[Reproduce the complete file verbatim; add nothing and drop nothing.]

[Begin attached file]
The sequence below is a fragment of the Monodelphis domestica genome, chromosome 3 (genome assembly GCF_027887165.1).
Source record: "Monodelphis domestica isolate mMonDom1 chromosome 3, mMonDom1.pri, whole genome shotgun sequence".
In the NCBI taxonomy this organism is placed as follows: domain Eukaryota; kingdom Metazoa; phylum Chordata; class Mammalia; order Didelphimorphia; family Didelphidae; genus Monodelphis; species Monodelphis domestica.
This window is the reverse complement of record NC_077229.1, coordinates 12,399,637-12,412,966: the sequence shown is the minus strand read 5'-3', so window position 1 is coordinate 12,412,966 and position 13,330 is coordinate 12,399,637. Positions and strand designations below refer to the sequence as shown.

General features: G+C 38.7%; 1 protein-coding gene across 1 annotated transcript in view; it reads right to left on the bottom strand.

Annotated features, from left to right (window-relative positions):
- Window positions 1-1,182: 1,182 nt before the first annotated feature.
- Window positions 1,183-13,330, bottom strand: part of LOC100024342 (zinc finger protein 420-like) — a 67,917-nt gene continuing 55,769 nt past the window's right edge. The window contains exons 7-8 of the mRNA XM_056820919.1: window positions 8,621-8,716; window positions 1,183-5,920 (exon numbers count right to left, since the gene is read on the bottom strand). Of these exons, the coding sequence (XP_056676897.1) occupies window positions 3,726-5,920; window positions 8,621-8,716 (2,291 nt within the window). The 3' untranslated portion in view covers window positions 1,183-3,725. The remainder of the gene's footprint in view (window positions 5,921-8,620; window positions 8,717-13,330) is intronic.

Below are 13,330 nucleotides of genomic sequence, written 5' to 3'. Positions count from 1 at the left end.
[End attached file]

The sequence below is a fragment of the Monodelphis domestica genome, chromosome 3 (genome assembly GCF_027887165.1).
Source record: "Monodelphis domestica isolate mMonDom1 chromosome 3, mMonDom1.pri, whole genome shotgun sequence".
In the NCBI taxonomy this organism is placed as follows: domain Eukaryota; kingdom Metazoa; phylum Chordata; class Mammalia; order Didelphimorphia; family Didelphidae; genus Monodelphis; species Monodelphis domestica.
This window is the reverse complement of record NC_077229.1, coordinates 12,399,637-12,412,966: the sequence shown is the minus strand read 5'-3', so window position 1 is coordinate 12,412,966 and position 13,330 is coordinate 12,399,637. Positions and strand designations below refer to the sequence as shown.

General features: G+C 38.7%; 1 protein-coding gene across 1 annotated transcript in view; it reads right to left on the bottom strand.

Annotated features, from left to right (window-relative positions):
- Window positions 1-1,182: 1,182 nt before the first annotated feature.
- Window positions 1,183-13,330, bottom strand: part of LOC100024342 (zinc finger protein 420-like) — a 67,917-nt gene continuing 55,769 nt past the window's right edge. The window contains exons 7-8 of the mRNA XM_056820919.1: window positions 8,621-8,716; window positions 1,183-5,920 (exon numbers count right to left, since the gene is read on the bottom strand). Of these exons, the coding sequence (XP_056676897.1) occupies window positions 3,726-5,920; window positions 8,621-8,716 (2,291 nt within the window). The 3' untranslated portion in view covers window positions 1,183-3,725. The remainder of the gene's footprint in view (window positions 5,921-8,620; window positions 8,717-13,330) is intronic.

Below are 13,330 nucleotides of genomic sequence, written 5' to 3'. Positions count from 1 at the left end.